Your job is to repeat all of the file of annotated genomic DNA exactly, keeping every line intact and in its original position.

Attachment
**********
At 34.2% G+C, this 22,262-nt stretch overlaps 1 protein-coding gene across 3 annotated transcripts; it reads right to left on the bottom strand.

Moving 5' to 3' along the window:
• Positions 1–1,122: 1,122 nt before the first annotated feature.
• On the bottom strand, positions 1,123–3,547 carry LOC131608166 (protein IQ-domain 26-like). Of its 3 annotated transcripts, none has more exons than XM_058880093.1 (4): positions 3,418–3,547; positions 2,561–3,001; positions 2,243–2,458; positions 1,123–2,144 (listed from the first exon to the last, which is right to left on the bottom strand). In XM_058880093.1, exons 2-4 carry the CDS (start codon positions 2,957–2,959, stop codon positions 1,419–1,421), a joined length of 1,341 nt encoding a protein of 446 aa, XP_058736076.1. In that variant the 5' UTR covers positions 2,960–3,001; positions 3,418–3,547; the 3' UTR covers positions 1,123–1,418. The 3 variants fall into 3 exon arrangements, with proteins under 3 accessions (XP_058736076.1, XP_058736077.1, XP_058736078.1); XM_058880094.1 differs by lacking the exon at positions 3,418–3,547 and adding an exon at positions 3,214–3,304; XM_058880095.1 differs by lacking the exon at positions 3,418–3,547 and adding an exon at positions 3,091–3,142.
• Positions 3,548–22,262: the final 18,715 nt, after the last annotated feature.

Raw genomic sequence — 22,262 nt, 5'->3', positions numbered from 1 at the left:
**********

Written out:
At 34.2% G+C, this 22,262-nt stretch overlaps 1 protein-coding gene across 3 annotated transcripts; it reads right to left on the bottom strand.

Moving 5' to 3' along the window:
• Positions 1–1,122: 1,122 nt before the first annotated feature.
• On the bottom strand, positions 1,123–3,547 carry LOC131608166 (protein IQ-domain 26-like). Of its 3 annotated transcripts, none has more exons than XM_058880093.1 (4): positions 3,418–3,547; positions 2,561–3,001; positions 2,243–2,458; positions 1,123–2,144 (listed from the first exon to the last, which is right to left on the bottom strand). In XM_058880093.1, exons 2-4 carry the CDS (start codon positions 2,957–2,959, stop codon positions 1,419–1,421), a joined length of 1,341 nt encoding a protein of 446 aa, XP_058736076.1. In that variant the 5' UTR covers positions 2,960–3,001; positions 3,418–3,547; the 3' UTR covers positions 1,123–1,418. The 3 variants fall into 3 exon arrangements, with proteins under 3 accessions (XP_058736076.1, XP_058736077.1, XP_058736078.1); XM_058880094.1 differs by lacking the exon at positions 3,418–3,547 and adding an exon at positions 3,214–3,304; XM_058880095.1 differs by lacking the exon at positions 3,418–3,547 and adding an exon at positions 3,091–3,142.
• Positions 3,548–22,262: the final 18,715 nt, after the last annotated feature.

Raw genomic sequence — 22,262 nt, 5'->3', positions numbered from 1 at the left: